I will discuss in greater detail this apocalyptic view of Jesus in my next post.

Personal Reflections Page
Undergraduate Courses (1): Introduction to the New Testament (Part 1)



  1. Avatar
    Jason Blizzard  May 22, 2012

    Great, informative post. Thanks, Dr. Ehrman!

  2. Avatar
    bamurray  May 22, 2012

    I’ve seen, somewhere on the internet (I know, great source!) some discussion that modern scholarship is moving away from the idea of criteria (such as multiple attestation, dissimilarity, etc.) and that the use of criteria is becoming seen as outmoded. Is there any truth to this, or were these sources just blowin smoke?

    • Bart Ehrman
      Bart Ehrman  May 24, 2012

      My sense is that there are a lot of scholars who are dissatisfied with the old criteria (who isn’t?). But so far as I know, no one has suggested anyting better. So it’s easy to complain about the Status Quo, but much harder to come up with something superior to replace it. But we are all ears!

  3. Avatar
    Peter  May 22, 2012


    “I can devote fuller posts to each of these, if anyone wants.”

    Re. multiple attestation: would you elaborate on how these souces are truly independent. I’ve read comments by mythicists and others that state that all the sources actually go back to one source and that any differences in the gospel accounts can be accounted for by the theological views or the ‘agenda’ of the particular author, e.g. Matt 5:17 or Mark 3:21 (and, of course, accounted for by simple miscommunications thru’ generations).

    Also, please forgive me for asking a stupid question….are there any accounts found in the gospels that pass all three criteria but which you dont think actually happened?

    • Bart Ehrman
      Bart Ehrman  May 24, 2012

      I deal with the question of which sources are independent in Did Jesus Exist? If you’d like to read what I have to say and still have quesitons, I’m happy to address them!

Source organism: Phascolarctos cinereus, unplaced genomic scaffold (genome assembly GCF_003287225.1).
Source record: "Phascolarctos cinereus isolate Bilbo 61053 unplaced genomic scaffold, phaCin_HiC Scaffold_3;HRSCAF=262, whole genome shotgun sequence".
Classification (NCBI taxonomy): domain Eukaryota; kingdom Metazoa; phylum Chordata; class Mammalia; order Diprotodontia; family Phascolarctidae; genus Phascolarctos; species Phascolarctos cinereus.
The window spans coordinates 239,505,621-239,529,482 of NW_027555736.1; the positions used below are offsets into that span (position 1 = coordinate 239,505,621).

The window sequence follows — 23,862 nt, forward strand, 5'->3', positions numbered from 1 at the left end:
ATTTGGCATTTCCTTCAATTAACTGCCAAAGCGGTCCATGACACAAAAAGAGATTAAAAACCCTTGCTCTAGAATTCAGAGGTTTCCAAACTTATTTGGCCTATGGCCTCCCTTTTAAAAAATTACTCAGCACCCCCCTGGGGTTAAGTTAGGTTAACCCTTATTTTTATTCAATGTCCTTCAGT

Not a stupid question at all!! No, I can’t think of any traditions that pass all three criteria that I consider non-historical. Do you have any in mind?

  4. Avatar
    RyanBrown  May 23, 2012

    Professor Ehrman, what is the consensus on why the gospels were written quite a long period after the events that they relate? Was it because apocalyptic expectations obviated the need for written sources? Did it take decades for oral sources to reach someone who could actually write them down?

    • Bart Ehrman
      Bart Ehrman  May 24, 2012

      It’s a great question. I’d like to devote a post to it, rather than deal with it here in these comments, if that’s OK!

  5. Avatar
    Adam  May 23, 2012

    I’m curious to know how much money you have been able to raise so far.

    • Bart Ehrman
      Bart Ehrman  May 24, 2012

      So far we have raised about $6000 for hunger and homelessness. I’m expecting, or at least hoping for, much more and better things ahead! But everyday we get new members. Anything anyone can think of or do to increase the numbers, we would all be very grateful.

  6. Avatar
    Peter  May 24, 2012


    Re. multiple attestation: Yes, I’ve read ‘Did Jesus Exist?’. I’m sure I’m missing something obvious; please excuse me!! Maybe an example would bettter show why Im getting at. If you take John 3:1-21: you say this conversation almost certainly didn’t happen, and, owing to the sophisticated rhetorical greek that is used, I presume this tradition could not have come through the ‘normal’ oral tradition of 1st C. Palestine; therefore someone made it up to make a theological point. Why did you think that whoever made it up didn’t have access to the same material as the synoptics, and why don’t you think that he simply invented the account to reflect his theological bias, ignoring earlier traditions of which he was aware? Same for the inclusion of the ‘Logos’ passage and the changing of the day of Jesus’ death. Surely he knew that Jesus was crucified on Passover?
    I also wonder about the treatment by the 4 evangelists of JtB’s encounter with Jesus. You say they seem to have changed the nature of the relationship in order to ‘boost’ Jesus’ stature; surely they knew what really happened but deliberately changed it to suit their agenda? Matt. and Luke obviously did this this(e.g. with the Nativity accounts and genealogies) even though they undoubtedly had access to Mark ( I presume such accounts were very unlikey to have come thru’ the oral tradition).